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public static final enum EagerSession.ResourceCleanupStrategy

Controls how TensorFlow resources are cleaned up when they are no longer needed.

All resources allocated during an EagerSession are deleted when the session is closed. To prevent out-of-memory errors, it is also strongly suggest to cleanup those resources during the session. For example, executing n operations in a loop of m iterations will allocate a minimum of n*m resources while in most cases, only resources of the last iteration are still being used.

EagerSession instances can be notified in different ways when TensorFlow objects are no longer being referred, so they can proceed to the cleanup of any resources they owned.

Inherited Methods

Enum Values

public static final EagerSession.ResourceCleanupStrategy IN_BACKGROUND

Monitor and delete unused resources from a new thread running in background.

This is the most reliable approach to cleanup TensorFlow resources, at the cost of starting and running an additional thread dedicated to this task. Each EagerSession instance has its own thread, which is stopped only when the session is closed.

This strategy is used by default.

public static final EagerSession.ResourceCleanupStrategy ON_SAFE_POINTS

Monitor and delete unused resources from existing threads, before or after they complete another task.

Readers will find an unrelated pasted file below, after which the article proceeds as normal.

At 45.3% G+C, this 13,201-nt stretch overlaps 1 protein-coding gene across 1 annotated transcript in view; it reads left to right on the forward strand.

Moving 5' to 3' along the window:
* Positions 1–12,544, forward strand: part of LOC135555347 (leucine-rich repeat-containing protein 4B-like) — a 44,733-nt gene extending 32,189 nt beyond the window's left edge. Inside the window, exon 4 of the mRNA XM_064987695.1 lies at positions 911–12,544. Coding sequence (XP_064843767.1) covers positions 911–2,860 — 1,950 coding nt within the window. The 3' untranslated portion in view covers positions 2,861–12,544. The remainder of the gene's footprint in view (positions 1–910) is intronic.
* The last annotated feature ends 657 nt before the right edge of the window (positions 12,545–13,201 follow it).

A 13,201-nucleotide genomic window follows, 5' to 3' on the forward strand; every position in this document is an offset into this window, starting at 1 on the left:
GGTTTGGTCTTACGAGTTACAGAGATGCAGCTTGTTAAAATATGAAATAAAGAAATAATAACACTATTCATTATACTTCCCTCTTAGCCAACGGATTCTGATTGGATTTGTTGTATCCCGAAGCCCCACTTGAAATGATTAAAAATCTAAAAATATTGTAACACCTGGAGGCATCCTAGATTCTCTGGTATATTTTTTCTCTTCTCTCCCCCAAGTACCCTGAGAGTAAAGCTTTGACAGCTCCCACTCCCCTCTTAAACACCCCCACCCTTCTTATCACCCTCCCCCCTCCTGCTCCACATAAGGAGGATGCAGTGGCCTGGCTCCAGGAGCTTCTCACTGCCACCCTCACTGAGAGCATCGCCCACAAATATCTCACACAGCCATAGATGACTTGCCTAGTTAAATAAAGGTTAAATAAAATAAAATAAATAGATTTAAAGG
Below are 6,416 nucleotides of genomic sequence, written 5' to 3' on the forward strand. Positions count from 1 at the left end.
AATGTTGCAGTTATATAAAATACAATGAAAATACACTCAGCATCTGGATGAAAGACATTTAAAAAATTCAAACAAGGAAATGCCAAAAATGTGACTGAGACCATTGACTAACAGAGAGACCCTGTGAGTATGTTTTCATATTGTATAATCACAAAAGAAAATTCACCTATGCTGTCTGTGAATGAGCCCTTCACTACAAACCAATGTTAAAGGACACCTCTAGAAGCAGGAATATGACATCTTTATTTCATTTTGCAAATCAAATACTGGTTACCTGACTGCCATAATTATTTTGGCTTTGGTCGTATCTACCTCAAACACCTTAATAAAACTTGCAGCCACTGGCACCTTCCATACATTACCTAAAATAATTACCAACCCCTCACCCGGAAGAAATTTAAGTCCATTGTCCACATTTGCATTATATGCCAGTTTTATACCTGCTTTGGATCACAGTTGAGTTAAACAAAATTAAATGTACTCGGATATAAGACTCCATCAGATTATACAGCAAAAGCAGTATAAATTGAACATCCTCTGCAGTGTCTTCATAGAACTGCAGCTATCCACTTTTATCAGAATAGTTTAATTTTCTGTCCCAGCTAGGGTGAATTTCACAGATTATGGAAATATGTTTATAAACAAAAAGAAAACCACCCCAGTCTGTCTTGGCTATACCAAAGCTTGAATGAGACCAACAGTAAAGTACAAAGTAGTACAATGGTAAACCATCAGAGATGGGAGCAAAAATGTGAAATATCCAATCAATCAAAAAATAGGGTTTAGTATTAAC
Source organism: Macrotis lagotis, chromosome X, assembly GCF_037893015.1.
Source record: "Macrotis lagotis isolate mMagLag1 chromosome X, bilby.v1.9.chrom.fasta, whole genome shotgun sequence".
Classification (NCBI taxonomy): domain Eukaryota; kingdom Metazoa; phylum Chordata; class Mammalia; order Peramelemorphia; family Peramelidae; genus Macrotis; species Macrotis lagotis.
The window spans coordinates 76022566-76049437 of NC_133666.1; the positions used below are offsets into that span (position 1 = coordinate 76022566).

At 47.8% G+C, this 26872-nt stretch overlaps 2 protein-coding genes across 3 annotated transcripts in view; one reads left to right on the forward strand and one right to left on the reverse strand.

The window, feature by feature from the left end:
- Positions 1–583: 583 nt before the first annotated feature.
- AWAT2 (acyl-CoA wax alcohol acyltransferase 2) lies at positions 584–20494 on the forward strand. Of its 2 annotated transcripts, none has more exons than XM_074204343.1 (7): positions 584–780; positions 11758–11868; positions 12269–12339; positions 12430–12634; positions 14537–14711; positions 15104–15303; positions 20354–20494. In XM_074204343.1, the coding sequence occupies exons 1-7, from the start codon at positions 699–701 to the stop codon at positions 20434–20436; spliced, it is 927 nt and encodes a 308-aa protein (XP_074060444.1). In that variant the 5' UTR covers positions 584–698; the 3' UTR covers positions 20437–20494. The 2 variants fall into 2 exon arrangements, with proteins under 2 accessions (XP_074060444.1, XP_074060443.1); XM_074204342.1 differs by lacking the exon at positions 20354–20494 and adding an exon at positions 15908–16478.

Unused resources are released when a call to the TensorFlow library reaches a safe point for cleanup. This is done synchronously and might block for a short period of time the thread who triggered that call.

This strategy should be used only if, for some reasons, no additional thread should be allocated for cleanup. Otherwise, IN_BACKGROUND should be preferred.

public static final EagerSession.ResourceCleanupStrategy ON_SESSION_CLOSE

Only delete resources when the session is closed.

All resources allocated during the session will remained in memory until the session is explicitly closed (or via the traditional `try-with-resource` technique). No extra task for resource cleanup will be attempted.

This strategy can lead up to out-of-memory errors and its usage is not recommended, unless the scope of the session is limited to execute only a small amount of operations.